Barley modelling to improve the efficiency of field trials
Wilson, Genny W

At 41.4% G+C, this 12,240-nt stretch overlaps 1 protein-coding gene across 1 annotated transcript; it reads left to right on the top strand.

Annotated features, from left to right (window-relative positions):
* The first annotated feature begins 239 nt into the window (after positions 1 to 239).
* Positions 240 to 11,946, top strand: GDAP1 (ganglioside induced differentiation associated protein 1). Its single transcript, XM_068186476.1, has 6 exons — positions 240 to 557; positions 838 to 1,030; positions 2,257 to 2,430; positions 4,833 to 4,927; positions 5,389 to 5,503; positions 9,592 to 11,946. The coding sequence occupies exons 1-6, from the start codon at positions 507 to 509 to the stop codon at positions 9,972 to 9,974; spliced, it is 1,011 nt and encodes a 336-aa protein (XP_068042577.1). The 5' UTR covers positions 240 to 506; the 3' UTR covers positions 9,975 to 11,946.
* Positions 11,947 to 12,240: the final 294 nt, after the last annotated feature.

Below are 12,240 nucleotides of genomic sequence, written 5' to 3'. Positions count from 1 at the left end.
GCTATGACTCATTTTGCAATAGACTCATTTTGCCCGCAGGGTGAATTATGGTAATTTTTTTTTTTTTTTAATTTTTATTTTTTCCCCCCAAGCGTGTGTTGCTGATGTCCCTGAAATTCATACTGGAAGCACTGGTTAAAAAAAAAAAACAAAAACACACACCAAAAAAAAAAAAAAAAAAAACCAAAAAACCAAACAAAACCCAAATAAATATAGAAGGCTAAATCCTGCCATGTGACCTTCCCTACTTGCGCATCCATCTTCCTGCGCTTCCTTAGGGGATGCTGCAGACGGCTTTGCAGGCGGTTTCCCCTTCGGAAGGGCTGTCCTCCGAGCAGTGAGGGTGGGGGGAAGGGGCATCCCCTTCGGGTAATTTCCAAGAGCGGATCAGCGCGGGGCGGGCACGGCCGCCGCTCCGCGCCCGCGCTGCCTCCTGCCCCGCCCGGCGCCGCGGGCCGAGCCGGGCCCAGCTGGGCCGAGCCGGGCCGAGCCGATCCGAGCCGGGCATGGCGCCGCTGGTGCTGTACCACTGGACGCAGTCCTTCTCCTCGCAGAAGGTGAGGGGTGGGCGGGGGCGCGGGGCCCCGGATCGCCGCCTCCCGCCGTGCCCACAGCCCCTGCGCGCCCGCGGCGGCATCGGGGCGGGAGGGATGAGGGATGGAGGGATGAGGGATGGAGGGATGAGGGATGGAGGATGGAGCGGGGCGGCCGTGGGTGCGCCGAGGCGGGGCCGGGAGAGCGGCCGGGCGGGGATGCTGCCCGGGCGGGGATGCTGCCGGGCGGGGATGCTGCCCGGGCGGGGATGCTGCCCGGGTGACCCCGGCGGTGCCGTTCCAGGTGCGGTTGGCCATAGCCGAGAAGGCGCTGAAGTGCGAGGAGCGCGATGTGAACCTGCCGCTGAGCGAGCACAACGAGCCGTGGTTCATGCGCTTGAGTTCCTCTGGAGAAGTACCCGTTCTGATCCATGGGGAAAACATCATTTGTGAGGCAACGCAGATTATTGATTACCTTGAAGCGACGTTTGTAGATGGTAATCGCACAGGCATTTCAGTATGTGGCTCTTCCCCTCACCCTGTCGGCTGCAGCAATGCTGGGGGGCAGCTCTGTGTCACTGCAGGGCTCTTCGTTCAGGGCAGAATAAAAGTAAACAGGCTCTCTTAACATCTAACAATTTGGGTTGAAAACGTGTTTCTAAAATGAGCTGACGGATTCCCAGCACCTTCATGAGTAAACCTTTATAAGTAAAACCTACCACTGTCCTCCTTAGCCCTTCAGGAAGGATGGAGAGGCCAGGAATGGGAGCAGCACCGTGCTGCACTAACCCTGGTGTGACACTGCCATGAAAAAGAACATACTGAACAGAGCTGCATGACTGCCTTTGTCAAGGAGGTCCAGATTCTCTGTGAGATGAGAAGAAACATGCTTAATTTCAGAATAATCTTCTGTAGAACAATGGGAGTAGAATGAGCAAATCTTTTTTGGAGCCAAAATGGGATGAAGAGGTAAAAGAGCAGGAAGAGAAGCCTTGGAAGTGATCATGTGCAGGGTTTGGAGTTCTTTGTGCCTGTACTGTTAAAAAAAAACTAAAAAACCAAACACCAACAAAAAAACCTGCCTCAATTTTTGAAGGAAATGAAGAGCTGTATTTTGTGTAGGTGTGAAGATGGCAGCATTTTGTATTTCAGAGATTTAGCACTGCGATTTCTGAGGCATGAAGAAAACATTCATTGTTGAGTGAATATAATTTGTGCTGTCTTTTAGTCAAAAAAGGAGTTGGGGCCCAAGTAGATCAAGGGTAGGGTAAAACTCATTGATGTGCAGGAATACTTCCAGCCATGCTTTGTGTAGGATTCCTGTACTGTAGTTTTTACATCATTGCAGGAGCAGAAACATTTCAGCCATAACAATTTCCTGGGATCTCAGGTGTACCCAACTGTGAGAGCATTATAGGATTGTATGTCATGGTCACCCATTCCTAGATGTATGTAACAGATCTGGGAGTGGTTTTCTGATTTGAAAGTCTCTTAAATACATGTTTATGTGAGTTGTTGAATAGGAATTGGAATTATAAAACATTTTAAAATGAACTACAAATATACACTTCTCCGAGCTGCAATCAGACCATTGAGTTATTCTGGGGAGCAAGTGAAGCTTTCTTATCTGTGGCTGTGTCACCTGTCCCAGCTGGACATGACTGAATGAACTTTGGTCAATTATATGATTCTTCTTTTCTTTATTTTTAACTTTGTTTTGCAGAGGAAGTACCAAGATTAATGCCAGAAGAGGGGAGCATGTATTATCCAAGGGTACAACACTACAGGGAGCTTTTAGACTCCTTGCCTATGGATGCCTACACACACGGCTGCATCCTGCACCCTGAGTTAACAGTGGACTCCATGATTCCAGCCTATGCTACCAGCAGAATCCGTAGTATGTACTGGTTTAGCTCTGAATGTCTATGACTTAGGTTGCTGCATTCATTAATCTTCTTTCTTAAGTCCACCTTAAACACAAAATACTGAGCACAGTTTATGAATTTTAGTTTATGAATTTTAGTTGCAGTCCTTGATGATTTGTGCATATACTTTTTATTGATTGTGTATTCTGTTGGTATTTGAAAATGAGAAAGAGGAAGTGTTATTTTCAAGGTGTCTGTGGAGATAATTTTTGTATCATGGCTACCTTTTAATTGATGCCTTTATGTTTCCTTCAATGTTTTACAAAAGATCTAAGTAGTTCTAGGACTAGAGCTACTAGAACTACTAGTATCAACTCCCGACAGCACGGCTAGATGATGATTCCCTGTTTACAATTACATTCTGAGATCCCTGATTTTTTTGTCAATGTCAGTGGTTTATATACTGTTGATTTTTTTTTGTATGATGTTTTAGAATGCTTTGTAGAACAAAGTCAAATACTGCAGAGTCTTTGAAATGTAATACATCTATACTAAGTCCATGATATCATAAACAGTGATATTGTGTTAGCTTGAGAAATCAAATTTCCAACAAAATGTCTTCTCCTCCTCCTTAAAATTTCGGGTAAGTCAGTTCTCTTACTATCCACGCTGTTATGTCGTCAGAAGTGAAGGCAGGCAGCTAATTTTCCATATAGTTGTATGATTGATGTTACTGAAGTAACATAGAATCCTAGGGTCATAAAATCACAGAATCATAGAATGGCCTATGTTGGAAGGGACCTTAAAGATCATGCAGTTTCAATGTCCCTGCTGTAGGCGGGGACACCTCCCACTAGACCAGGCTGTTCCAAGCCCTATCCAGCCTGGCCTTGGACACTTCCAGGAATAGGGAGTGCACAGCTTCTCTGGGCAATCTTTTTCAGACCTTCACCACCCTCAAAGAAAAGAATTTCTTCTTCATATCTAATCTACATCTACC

The application of crop growth models to the barley crop in Scotland was investigated. Three models, the ARCWHEAT winter wheat model (Weir et al.,1982), the CERES barley model (Ritchie et al., 1987, developed directly from the CERES wheat model, Ritchie et al., 1984) and a spring wheat model (van Keulen & Seligman, 1987) were evaluated using data from a range of seasons, cultivars and sites in South-East Scotland. The chosen models used different methods to predict crop development, based on the principle that development rate is a function of temperature and photoperiod. Specification of cultivars was based on differences in vernalisation requirement and photoperiod sensitivity which were found hard to quantify precisely. Crop performance was not modelled reliably enough to allow these models to identify Genotype x Environment interactions in variety testing. Thorough model validation required more data than those collected in the normal course of field trials.Agronomic and physiological data from field experiments from a broad range of environments and cultivars were compiled into a database to examine the mechanisms controlling barley growth and development. Cultivars were classified according to genotypic characters which could be easily recognised such as winter/spring type, semi-dwarf/tall habit and ear row number. Rules and relationships derived from these data were used to build the modular, deterministic DAFS BARLEY MODEL which contained a range of options for simulating crop development. The pathway through the model has a large effect on the outcome and an optimisation procedure to select the most appropriate route and improve model accuracy is discussed. It is thus envisaged that the resulting barley model will be used as an adjunct to, rather than as alternative to the existing field trials program.The model was constructed to: a) systematize historical knowledge gained from field trials b) enable data from existing field trials to be used as a guide to future research needs c) enable the results from trials to be reliably extrapolated to other sites and seasons d) aid in design of more cost-effective and efficient plans for field trial measurement, including the precise specification of data collection and recording methods for field trials.